|climbing vs sprinting||lithiapark|
Apr 20, 2003 6:40 PM
|I vaguely remember reading an article in a magazine recently that described a form/technique difference between out of the saddle sprinting vs out of the saddle climbing. I think I read that when sprinting you should keep your body more centered from side to side and move and leverage the bike from side to side for the most power. The opposite seemed to be suggested for long sustained climbing out of the saddle: keep the bike more centered and move the body more. If the latter is true, do you move to the side that you are about to downstroke on? I'm not a sprinter at all, and I prefer to climb seated, only getting up to use some different muscles and rest my rump, so I have never paid a lot of attention to this issue. I also don't remember reading this more than once, and I read a lot. Can anyone out there help me?|
|just pedal like a madman...||benja15|
Apr 20, 2003 7:49 PM
|best way to get somewhere fast|
|biggest difference is effort||DougSloan|
Apr 21, 2003 6:29 AM
|By definition, sprinting is 100% effort. I assume you mean a finish sprint. Two parts to a sprint. 1. Accelleration. To be effective, you want to gap those behind you, so you need to accellerate hard, really hard. In a "medium" hard gear, time it so that you come down hard on your "power" leg as you rise from the saddle. Then, from the drops, use your arms to counter the force of your legs, going as hard as you possibly can. You arms effectively give you more power, as they are pulling up on the side your leg is pushing down (or, arm is pushing down on the side opposite pushing leg). Then, the top speed. When rpms rise to where you are spinning, then sit and spin as fast, fluidly, and powerfully as you can. I keep the bike fairly steady in this phase.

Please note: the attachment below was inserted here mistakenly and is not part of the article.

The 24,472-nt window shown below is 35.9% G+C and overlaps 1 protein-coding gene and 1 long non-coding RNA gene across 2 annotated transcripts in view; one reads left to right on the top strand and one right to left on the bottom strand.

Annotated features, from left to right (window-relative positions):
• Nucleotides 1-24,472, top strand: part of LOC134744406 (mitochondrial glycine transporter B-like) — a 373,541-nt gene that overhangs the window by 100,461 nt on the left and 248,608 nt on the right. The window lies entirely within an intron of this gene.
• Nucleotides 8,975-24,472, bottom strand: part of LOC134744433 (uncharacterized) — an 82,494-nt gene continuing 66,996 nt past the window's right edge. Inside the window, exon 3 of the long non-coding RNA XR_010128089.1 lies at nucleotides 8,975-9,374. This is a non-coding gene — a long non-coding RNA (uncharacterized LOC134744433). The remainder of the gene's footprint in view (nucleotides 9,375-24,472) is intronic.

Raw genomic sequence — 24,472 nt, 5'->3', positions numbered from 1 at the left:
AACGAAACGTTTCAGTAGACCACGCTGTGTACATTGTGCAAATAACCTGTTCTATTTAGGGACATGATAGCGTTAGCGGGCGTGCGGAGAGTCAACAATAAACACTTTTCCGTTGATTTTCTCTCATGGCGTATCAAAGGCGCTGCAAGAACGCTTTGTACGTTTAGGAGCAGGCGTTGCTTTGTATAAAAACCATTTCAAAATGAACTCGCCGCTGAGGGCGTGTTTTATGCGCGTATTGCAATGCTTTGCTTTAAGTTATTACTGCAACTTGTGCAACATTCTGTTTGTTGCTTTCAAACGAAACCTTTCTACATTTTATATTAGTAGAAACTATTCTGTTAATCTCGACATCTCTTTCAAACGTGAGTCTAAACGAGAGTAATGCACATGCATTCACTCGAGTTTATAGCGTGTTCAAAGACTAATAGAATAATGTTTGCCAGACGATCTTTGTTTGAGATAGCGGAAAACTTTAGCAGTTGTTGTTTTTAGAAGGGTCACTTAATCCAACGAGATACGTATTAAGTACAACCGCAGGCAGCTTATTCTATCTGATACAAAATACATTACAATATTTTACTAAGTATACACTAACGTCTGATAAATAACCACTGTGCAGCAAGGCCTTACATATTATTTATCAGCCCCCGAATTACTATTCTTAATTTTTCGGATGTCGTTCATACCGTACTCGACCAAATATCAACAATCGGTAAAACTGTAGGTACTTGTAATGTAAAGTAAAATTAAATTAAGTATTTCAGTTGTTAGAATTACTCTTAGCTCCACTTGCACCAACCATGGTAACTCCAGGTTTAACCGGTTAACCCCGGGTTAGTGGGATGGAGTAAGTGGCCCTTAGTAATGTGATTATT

Climbing. Not much in common with sprinting, actually, as you are not going for 100% effort (usually). To stand, I get in a medium gear (like 70 inches) to start, then push down with the power leg as I rise, staying balanced fore/aft and laterally. If I'm going really hard, like when geared out or desparately trying to maintain contact, I'll swing the bike laterally to get a little more power from the arms. For extended standing, I keep the bike fairly still. Also for extended standing, I'll move fore/aft a little, which uses different muscles, letting some rest.
Best thing to do for any of these is specific practice. Do some sprints and extended standing efforts. Work on only that feature, so rest plenty between sprints, and don't worry about climbing speed while working on standing. About 4 years ago, I would wear out standing for 50 yards. Now I can go literally for miles. Practice.